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Great Salt Lake Collaborative
Great Salt Lake is at its lowest water level on record and continues to shrink. Utah Public Radio has teamed up with more than a dozen Utah organizations for the Great Salt Lake Collaborative, a group that has come together to share multimedia stories and rigorous reports about the lake and ways to protect this critical body of water before it's too late.

Utah political leaders pressured to move quickly to save Great Salt Lake

This article is published through the Great Salt Lake Collaborative, a solutions journalism initiative that partners news, education and media organizations to help inform people about the plight of the Great Salt Lake — and what can be done to make a difference before it is too late.

Lt. Governor Deidre Henderson confirmed to FOX 13 News she will be taking state officials and elected lawmakers on a boat tour of the Great Salt Lake next week as they look at solutions.

"It’s one thing to talk about it, to hear about the problem, it’s quite another thing to go experience them," she said Thursday. "To see first-hand what the problems are and to hear from the people who work there, who know what’s happening, what has happened historically, what is happening now so we can figure out what we can do to help solve the problem."

At a briefing before the Salt Lake County Council earlier this week, the Utah Department of Natural Resources warned that the Great Salt Lake may drop another two feet this year to a new historic low.

"It’s a terrible concern to all of us, not just because one of our treasured natural resources is disappearing," Lt. Gov. Henderson said. "Because of the long-term larger ramifications. Ecological, economic, environmental impacts that will have on the state."

The Great Salt Lake has already shrunk 11-feet since it first started being measured in the 1843. Last year, it hit a record low, as a result of diversion, drought and a changing climate. State officials fear a looming environmental and economic catastrophe. There's reduced economic benefit from the lake itself, the threat of toxic dust storms in populated areas of the state, a reduced snowpack that impacts the area's climate and causes harm to the lucrative ski industry and other harms that may be experienced.

"It should come as no surprise to any of us that the Lake is likely to break another record low elevation this year. With an unfortunate series of disappointing water years and a deficient snowpack, it’s no wonder Governor Cox has declared a state of extreme drought for Utah," said Lynn de Freitas, the executive director of Friends of Great Salt Lake.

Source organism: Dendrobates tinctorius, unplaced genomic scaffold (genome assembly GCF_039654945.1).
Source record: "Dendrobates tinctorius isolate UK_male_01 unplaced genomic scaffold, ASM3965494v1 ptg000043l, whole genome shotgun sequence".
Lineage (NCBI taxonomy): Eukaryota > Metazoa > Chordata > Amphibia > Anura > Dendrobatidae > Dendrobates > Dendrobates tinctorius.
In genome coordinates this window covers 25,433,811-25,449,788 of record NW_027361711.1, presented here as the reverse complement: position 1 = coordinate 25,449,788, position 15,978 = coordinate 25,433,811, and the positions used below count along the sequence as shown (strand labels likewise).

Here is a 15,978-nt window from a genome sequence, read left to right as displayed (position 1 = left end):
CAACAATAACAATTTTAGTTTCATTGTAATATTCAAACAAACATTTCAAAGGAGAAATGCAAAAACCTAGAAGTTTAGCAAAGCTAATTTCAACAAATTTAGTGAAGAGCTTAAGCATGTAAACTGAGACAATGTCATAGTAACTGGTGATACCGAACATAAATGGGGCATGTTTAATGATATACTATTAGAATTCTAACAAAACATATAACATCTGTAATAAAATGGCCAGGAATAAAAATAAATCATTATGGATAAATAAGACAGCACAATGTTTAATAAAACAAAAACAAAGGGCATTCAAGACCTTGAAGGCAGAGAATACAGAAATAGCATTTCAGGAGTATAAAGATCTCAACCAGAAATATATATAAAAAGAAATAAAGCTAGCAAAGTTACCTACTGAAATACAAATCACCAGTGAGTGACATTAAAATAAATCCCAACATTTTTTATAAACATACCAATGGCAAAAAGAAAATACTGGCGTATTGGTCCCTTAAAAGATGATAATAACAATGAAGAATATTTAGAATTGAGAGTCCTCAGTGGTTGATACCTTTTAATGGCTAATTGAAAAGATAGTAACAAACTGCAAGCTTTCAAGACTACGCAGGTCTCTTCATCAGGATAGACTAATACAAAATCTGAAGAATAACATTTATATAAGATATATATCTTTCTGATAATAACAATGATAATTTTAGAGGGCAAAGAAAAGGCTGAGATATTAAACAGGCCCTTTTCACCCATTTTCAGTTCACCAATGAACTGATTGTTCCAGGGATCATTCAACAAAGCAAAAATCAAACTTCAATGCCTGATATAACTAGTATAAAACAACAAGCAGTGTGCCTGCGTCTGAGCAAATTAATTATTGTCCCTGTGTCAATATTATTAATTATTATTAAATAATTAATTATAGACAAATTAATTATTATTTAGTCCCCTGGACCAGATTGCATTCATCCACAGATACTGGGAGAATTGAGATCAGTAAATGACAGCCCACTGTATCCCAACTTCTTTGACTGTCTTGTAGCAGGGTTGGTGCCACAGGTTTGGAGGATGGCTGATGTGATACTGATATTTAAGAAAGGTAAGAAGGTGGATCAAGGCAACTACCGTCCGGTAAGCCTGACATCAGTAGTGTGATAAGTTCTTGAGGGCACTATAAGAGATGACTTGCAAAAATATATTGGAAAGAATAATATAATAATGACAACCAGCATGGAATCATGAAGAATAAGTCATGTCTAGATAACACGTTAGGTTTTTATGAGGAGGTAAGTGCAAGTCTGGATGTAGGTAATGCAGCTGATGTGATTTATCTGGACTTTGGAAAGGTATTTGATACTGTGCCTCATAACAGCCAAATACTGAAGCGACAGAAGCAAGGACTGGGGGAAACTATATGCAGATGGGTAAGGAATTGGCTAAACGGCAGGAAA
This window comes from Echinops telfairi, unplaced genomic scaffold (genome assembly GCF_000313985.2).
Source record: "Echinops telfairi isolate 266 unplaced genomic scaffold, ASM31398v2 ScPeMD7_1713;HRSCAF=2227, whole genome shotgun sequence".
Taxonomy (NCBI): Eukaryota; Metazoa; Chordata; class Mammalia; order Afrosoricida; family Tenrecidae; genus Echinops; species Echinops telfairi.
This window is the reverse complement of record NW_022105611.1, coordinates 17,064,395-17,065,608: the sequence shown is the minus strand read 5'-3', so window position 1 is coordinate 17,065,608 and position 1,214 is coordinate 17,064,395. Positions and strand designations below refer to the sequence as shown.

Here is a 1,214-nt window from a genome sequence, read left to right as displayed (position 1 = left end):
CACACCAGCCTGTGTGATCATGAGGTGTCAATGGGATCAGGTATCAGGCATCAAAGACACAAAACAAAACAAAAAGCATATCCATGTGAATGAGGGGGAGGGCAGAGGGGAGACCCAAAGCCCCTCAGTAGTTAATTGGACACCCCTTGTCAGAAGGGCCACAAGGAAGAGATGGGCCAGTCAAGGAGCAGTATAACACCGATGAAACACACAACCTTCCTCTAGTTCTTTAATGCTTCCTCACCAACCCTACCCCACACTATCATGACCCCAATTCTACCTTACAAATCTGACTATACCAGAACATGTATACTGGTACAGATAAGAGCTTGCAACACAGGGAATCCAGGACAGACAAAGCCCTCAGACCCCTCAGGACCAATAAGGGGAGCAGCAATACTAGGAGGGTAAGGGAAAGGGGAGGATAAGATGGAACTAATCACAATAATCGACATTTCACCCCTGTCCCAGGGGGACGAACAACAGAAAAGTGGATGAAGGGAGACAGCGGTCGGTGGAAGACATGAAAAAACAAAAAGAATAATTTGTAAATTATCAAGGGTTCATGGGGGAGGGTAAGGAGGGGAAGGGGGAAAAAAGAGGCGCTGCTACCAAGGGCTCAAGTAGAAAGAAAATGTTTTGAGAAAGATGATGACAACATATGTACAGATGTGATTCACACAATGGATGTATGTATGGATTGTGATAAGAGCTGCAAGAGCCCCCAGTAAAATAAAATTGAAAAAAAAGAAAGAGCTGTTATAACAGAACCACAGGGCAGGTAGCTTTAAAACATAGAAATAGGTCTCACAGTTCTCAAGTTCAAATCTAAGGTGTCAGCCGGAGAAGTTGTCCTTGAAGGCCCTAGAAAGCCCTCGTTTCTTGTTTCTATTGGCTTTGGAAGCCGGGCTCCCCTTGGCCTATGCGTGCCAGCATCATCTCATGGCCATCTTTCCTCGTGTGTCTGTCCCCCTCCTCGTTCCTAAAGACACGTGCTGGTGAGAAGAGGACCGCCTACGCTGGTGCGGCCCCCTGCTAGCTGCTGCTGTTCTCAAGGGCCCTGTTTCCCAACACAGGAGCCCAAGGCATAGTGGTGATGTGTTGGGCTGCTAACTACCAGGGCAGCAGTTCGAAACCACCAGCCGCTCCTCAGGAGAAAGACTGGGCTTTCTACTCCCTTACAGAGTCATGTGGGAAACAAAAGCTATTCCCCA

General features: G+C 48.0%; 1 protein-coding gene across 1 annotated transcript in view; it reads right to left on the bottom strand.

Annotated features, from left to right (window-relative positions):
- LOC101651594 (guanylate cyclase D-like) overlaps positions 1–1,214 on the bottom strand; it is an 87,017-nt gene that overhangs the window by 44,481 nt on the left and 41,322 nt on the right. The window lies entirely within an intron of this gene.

"As [Salt Lake County] Mayor Jenny Wilson said, we all have to do our part to responsibly address these extraordinary circumstances. And that includes doing our part to sustain the Great Salt Lake ecosystem for the future," de Freitas added. "Great Salt Lake belongs to all of us as a public trust resource. It’s ecologically significant to millions of migratory birds that rely on it for their future. And it’s economically significant at a contributor of $1.32 billion to Utah’s annual GDP. The Lake is also calling to all of us. Let’s give it our best."

The Utah State Legislature passed a number of bills this year aimed at water conservation for agriculture and residential use, as well as getting more water into the Great Salt Lake. Some of those will go into effect in a couple of months. House Speaker Brad Wilson, R-Kaysville, personally sponsored a bill to spend $40 million to try to get more water for the lake.

"The Legislature remains concerned and engaged in preserving and conserving the Great Salt Lake. It is a good thing we acted when we did because the challenge persists and may even be accelerating," Speaker Wilson said in a statement to FOX 13 News. "The lake is a big ship to turn and solutions will take time to put into place and produce results. We will continue to look at policy solutions, but it will take a concerted effort of all stakeholders and Utahns to make a real difference."

The Great Salt Lake Marina has removed boats because water levels are so low. The Salt Lake County Council was told this week that dredging will need to take place to ensure search and rescue teams can get to the water in case of emergency.

But increased conservation will go a long way to helping. Laura Vernon, the Great Salt Lake Coordinator for DNR, told the council that if more Utahns would conserve it would help avoid the need for expensive projects that could take more water away from the lake.

That would include the controversial Bear River development project in northern Utah, that would divert water going into the lake for population demands. The Bear River is one of three rivers that go into the terminal basin of the Great Salt Lake (the others are the Jordan and Weber rivers).

"If we make continuous efforts and conservation, we’ll be able to put off the Bear River project to 2065, which is much further, much later than we thought we would need it," she told the county council.

Lt. Gov. Henderson urged Utahns to conserve water.

"Conservation right now is the most important thing people can do as we out together these longer-term plans," she said.

Friends of Great Salt Lake is planning a two-day summit next month to discuss the problems facing the lake and potential solutions. You can find out more information about it here.

You can view the original article here